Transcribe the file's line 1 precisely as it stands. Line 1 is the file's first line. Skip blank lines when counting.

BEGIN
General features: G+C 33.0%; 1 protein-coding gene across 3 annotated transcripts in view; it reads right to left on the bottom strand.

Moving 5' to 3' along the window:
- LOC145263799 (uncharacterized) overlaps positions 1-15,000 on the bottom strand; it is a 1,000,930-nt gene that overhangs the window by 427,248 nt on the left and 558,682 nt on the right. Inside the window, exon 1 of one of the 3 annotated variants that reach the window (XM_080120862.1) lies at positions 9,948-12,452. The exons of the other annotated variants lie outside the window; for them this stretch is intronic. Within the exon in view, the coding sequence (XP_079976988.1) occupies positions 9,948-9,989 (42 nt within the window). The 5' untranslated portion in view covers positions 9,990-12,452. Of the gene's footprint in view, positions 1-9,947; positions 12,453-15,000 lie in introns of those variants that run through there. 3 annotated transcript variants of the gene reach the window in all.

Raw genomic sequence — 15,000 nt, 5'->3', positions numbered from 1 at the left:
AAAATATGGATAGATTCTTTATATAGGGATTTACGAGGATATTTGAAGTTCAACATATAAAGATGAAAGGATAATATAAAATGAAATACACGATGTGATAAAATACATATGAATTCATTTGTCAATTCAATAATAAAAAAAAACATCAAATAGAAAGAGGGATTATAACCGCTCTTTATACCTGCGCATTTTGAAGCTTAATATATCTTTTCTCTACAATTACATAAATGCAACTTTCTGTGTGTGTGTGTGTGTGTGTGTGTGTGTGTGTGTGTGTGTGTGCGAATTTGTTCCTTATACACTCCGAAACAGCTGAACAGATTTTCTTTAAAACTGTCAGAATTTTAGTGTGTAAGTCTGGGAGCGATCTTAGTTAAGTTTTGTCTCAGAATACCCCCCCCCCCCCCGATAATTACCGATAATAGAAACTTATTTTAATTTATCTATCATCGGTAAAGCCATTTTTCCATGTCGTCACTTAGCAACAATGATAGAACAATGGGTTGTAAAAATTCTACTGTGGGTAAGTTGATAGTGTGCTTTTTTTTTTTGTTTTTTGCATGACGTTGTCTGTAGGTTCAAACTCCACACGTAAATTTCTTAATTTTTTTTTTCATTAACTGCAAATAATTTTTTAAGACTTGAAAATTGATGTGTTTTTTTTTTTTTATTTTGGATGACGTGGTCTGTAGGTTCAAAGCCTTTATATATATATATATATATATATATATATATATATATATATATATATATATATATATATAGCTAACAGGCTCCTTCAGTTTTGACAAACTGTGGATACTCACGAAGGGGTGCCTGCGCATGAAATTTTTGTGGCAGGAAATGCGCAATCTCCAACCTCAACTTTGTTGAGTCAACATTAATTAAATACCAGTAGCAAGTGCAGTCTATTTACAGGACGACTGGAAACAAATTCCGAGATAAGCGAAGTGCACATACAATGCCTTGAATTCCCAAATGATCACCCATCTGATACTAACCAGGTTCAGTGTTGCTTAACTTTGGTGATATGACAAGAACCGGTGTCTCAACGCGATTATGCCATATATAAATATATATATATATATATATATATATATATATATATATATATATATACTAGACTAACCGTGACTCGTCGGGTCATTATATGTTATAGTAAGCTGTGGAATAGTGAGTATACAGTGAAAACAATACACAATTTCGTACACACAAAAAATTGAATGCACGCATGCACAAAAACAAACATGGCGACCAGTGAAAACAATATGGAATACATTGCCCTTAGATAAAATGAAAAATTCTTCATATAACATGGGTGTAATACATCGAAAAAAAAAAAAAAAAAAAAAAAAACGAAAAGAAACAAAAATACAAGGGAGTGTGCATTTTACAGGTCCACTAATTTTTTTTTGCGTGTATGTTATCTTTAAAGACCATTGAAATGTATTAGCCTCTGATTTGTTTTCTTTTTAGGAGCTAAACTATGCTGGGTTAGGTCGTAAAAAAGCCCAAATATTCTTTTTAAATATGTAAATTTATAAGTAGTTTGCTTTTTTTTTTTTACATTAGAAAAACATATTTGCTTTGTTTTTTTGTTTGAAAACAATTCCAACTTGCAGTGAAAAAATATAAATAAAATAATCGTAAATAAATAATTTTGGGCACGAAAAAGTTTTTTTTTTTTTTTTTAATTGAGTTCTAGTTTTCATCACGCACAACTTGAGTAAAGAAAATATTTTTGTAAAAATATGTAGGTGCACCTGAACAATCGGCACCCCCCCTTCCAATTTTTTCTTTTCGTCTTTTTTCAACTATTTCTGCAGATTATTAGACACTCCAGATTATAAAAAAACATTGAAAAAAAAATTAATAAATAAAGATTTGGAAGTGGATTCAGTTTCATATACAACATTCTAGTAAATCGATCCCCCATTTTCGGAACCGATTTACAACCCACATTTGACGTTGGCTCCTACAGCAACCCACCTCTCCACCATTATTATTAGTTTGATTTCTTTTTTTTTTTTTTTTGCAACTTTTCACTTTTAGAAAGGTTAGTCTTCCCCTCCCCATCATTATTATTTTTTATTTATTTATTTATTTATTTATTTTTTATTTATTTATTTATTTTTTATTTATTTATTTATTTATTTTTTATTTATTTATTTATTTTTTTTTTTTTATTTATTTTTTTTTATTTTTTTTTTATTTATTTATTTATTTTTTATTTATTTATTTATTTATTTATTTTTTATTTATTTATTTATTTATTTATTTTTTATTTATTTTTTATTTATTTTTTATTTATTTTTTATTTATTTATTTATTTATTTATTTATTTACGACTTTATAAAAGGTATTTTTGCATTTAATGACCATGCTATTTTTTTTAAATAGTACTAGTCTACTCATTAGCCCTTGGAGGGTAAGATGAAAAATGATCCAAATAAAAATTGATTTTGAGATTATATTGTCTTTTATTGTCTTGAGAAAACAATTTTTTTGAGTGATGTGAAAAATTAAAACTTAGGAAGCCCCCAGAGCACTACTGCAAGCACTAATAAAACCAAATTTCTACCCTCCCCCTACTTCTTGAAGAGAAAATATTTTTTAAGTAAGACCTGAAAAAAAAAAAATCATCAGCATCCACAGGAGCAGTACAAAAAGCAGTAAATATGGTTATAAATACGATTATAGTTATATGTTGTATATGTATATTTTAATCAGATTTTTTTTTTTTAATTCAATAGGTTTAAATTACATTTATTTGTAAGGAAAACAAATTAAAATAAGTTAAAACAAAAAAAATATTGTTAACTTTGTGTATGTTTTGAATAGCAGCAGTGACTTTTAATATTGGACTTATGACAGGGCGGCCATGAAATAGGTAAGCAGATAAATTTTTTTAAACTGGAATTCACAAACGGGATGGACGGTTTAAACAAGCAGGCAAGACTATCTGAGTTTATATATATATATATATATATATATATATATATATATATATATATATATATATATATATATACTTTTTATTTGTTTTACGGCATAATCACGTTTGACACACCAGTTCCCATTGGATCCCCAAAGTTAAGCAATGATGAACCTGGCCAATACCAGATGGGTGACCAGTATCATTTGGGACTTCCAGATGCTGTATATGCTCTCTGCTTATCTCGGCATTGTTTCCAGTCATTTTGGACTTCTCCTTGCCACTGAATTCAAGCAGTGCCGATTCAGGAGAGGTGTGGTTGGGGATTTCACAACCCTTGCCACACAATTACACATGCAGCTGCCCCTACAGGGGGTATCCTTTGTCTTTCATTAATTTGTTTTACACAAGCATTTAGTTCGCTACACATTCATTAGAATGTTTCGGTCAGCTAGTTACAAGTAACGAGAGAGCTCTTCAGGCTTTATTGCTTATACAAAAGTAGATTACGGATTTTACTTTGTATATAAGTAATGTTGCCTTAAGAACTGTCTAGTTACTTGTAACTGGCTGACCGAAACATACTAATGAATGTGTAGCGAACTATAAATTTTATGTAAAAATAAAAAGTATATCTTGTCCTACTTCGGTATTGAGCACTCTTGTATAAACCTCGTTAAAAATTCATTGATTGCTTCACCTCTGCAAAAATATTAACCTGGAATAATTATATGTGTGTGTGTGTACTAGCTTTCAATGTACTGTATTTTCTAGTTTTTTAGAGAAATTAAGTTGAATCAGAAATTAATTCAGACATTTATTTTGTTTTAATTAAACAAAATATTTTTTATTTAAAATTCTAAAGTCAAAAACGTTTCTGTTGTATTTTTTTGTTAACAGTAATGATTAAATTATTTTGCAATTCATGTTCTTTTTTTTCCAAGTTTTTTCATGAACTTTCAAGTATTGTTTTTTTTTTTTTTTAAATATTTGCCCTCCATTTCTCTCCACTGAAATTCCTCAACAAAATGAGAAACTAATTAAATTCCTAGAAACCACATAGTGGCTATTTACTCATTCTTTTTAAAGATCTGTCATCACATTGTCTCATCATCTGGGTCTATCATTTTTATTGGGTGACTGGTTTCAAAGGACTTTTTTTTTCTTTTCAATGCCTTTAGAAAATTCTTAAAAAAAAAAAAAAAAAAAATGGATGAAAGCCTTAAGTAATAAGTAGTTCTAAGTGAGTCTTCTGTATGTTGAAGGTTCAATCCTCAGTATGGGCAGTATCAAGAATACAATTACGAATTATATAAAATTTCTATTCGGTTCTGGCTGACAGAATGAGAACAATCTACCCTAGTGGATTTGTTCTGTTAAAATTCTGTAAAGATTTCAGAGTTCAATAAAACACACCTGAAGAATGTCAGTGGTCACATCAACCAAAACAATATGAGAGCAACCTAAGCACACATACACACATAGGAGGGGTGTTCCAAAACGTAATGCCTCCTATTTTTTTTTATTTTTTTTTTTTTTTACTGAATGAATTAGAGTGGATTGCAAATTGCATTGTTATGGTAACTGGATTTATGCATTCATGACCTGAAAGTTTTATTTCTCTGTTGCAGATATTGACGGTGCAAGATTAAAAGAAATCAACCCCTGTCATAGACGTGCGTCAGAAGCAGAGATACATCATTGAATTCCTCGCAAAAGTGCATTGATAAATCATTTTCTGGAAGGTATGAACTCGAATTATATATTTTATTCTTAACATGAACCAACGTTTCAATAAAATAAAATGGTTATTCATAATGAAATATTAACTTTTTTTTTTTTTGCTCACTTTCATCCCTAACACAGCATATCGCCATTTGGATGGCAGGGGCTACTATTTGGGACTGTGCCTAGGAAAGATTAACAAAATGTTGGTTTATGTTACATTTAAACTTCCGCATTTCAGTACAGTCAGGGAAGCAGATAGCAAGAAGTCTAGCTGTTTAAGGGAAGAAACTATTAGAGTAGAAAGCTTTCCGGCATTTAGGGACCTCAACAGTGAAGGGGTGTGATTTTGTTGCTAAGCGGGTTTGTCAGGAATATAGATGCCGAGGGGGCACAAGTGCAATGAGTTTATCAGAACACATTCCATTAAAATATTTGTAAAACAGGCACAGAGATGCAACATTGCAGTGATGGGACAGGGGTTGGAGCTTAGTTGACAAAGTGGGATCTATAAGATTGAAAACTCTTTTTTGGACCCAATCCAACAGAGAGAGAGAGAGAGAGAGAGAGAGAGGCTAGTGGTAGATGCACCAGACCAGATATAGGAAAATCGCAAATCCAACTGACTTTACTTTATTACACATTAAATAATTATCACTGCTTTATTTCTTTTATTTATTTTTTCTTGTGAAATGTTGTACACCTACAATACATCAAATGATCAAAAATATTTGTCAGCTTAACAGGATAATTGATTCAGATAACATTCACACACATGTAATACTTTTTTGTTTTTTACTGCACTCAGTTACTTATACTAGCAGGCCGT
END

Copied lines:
General features: G+C 33.0%; 1 protein-coding gene across 3 annotated transcripts in view; it reads right to left on the bottom strand.